Zach Jones has fired up his time machine once again. In 2012, he released a near perfect classic soul album, expertly channeling not just the sound but the spirit of Motown, yet still making it accessible and relevant to a 21st-century audience.

A year later, he’s done it again with “The Days.” But this time, there’s a new stop on his time-travel itinerary. Don’t worry, he’s still headed to Motown circa 1965. But there’ll be a stop in San Francisco along the way, because Jones has added just a hint of flower power to the time machine’s fuel this time around.

Zach Jones is a student of the long-playing record album as an art form, and he understands the importance of good sequencing, and the ebb and flow between the tracks of a great record. So even though every one of the songs on the new album stands out as a great individual song, it should come as no surprise that Zach intended “The Days” to be listened to as one single piece of work.

He even has his Bandcamp page set up so listeners can download separate tracks if they wish, but also gives them the option of downloading all of “Side A” and all of “Side B” as two separate 20-minute tracks.

“Side A” opens with a nod to Henry Mancini, with gorgeous cellos and violins courtesy of Lauren Hastings Genova and Emily Dix. Once the strings have set the mood, the intro segues right into opening track “That Time Again.” Jones is in classic Smokey Robinson mode here, employing the same falsetto singing style he used on last year’s “Things Were Better.” In fact, this particular track sounds like it would have fit seamlessly on that album.

It’s on the next track that we realize there’s something a little different going on with this album. “Not Meant to Be” is vintage AM radio pop, with a jaunty groove and a bright horn section that almost makes it sound like a mash-up of “The 59th Street Bridge Song” and “Got to Get You into My Life.”

The sunshiny hooks of “Not Meant to Be” contrast with a melancholy, “Eleanor Rigby”-esque string-section segue that announces the arrival of “Undertow.” Here, Jones finds himself in folk troubadour mode. A bit of reverb on the guitars gives the track just a hint of psychedelia, while the female backing vocals call to mind a young Emmylou Harris. The song swells from simple acoustic guitar strumming to a full and lush arrangement, featuring a lovely violin and sweet vocal harmonies.

Perhaps the simplest song on the album in terms of arrangement, “Why Pretend” is also one of the most poignant. Featuring only Jones’ voice and a lone acoustic guitar, it almost sounds like a great, lost, early Tim Buckley track. On an album that features track after track of complex, layered production, an uncomplicated yet still profoundly moving song like this is a testament to Jones’ monster talent.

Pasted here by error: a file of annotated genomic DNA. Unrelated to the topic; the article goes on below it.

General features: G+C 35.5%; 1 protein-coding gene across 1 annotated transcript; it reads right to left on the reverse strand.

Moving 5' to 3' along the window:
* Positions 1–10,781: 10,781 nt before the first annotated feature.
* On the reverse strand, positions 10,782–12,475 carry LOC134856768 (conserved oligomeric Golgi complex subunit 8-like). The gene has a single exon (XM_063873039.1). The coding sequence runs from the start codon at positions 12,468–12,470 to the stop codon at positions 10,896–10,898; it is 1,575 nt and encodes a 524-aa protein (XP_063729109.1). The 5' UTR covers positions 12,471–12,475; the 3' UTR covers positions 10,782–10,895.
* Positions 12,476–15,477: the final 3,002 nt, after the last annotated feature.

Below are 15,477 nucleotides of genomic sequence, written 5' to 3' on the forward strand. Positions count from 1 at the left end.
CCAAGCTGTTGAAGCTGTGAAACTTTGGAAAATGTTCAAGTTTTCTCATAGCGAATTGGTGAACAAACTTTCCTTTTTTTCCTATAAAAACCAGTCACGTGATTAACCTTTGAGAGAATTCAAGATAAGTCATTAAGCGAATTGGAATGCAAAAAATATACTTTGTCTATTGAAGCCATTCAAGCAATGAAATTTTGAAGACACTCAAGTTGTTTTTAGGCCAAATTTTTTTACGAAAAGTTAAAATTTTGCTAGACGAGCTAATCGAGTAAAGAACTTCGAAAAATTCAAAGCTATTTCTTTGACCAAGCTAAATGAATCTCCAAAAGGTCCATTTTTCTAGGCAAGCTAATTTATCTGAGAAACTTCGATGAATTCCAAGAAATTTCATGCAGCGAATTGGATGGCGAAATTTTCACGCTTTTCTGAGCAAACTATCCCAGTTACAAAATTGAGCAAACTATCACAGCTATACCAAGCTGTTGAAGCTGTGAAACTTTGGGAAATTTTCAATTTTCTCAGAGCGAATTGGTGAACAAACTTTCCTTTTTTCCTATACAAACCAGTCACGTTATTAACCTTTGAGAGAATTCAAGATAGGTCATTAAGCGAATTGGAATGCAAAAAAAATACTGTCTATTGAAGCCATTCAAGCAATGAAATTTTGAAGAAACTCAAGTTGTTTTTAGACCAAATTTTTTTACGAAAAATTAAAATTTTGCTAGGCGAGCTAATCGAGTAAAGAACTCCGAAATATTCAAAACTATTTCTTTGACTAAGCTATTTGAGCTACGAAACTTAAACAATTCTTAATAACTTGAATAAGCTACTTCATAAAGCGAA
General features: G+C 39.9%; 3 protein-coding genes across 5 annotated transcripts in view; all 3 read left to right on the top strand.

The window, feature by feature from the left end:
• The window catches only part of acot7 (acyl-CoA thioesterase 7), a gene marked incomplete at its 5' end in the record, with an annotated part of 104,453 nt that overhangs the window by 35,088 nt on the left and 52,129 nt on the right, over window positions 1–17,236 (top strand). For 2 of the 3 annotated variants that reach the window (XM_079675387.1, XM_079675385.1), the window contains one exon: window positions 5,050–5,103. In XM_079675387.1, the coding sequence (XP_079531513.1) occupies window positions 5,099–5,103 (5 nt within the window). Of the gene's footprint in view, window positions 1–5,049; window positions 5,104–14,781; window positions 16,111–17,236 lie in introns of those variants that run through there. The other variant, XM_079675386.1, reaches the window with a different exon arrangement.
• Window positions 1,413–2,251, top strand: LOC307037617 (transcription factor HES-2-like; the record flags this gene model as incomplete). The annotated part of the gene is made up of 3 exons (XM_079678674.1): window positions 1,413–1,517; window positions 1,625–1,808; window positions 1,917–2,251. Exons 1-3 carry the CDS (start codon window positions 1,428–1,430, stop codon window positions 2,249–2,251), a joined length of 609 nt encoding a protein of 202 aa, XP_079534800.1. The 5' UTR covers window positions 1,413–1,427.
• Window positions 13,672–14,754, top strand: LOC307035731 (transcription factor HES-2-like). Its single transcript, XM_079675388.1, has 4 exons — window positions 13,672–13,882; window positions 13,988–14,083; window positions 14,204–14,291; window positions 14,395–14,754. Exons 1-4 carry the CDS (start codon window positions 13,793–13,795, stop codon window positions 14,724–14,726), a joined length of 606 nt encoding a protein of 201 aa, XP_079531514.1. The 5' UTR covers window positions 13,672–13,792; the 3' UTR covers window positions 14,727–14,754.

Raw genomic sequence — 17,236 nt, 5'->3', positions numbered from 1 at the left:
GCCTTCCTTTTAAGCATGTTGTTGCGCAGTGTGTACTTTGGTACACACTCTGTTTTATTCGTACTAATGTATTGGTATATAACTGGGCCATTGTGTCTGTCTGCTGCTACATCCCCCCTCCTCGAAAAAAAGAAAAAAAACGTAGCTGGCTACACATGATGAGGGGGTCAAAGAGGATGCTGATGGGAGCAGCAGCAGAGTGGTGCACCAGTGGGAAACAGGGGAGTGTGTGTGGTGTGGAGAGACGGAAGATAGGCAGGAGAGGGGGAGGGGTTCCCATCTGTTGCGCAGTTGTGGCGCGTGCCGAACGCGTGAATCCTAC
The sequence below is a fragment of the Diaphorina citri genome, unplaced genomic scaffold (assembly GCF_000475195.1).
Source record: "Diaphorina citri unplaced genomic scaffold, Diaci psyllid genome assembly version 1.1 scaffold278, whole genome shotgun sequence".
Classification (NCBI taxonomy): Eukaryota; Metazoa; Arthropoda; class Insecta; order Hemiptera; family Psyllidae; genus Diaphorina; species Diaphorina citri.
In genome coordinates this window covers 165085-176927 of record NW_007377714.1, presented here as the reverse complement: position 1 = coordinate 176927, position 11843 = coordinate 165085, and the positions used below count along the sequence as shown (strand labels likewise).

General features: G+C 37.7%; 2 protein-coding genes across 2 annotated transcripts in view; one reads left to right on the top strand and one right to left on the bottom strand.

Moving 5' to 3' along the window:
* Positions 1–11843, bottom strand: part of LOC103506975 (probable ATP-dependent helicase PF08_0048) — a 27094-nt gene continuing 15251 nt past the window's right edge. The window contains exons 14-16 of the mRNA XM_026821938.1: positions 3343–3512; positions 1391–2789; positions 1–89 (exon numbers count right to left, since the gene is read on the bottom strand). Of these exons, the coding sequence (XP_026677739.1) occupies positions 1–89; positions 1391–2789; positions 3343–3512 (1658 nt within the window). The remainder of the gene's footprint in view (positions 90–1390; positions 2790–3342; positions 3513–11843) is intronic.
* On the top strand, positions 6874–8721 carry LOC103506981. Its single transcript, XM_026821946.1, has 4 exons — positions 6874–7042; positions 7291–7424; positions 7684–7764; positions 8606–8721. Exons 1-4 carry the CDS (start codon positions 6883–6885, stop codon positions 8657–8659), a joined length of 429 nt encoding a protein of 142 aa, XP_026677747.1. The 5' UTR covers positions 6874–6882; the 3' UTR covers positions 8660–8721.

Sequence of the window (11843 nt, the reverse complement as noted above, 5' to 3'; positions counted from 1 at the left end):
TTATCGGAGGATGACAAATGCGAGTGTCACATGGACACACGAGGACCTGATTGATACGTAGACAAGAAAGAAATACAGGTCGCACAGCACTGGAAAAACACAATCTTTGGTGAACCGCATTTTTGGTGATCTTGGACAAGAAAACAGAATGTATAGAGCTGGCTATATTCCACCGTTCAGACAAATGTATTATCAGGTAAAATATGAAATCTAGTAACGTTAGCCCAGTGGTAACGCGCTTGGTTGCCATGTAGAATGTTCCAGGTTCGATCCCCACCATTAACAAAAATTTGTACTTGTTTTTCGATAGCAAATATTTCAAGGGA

The lush arrangements are nice, but they’re by no means a crutch. Jones proves that good songwriting doesn’t need any frilly adornments.

“Side A” closes with Jones back in full-on Motown mode, with the rousing “Time for a Change.” Featuring strings, horns and the insistent drumming of Chris Sweet, this is an uptempo show-stopper that would have given Berry Gordy a run for his money had it been released back in the day. It’s a refreshing reminder that when it comes to great music, sometimes two and a half minutes is all you need for the perfect pop song.

The uptempo vibe continues on “Side B,” with “Go It Alone” expertly fusing the classic Motown sound with the rock R&B of early Chicago or Blood, Sweat & Tears. A tinkling piano and a waltzing tempo give “Call This Place Home” a slight country vibe, with swelling strings and a rising crescendo adding a touch of Broadway.

“Feeding Fuel into the Fire” is a perfect chamber pop song, appealing to both fans of modern indie-rock and fans of vintage “Pet Sounds”-era pop radio. “Carry” mines similar territory, with Jones deviating from his usual falsetto and experimenting with mid-range vocal tones. It’s a refreshing change, and a fine climax to the album.

Oh, and listeners who choose not to experience the songs as a complete piece will miss out on a terrific coda: a sparse but haunting cover of “Days” by the Kinks.

In this YouTube era of the singles-driven, prefabricated pop star, the fact that artists like Zach Jones care enough to craft well thought-out, well executed albums like this gives hope that the art of pop is not dead. That it’s happening in Maine is a tribute to Jones and the local music scene.

The expression “Support local music while it’s still local” is a well-worn cliche these days. But in the case of Zach Jones, this is sound advice. Sure, he’s ours for now. But with recent mentions in Rolling Stone, and with albums of this caliber under his belt, Jones may not be a local hero for much longer. Better grab this album now. And not just a song or two … the whole album, as it was meant to be heard.

Check in with Jones at, and pick up “The Days” at Bull Moose Music. Be sure to catch the album release show at Empire in Portland on Dec. 26.

Rick Johnson is a freelance writer and radio host from Westbrook. He can be reached at:

[email protected]

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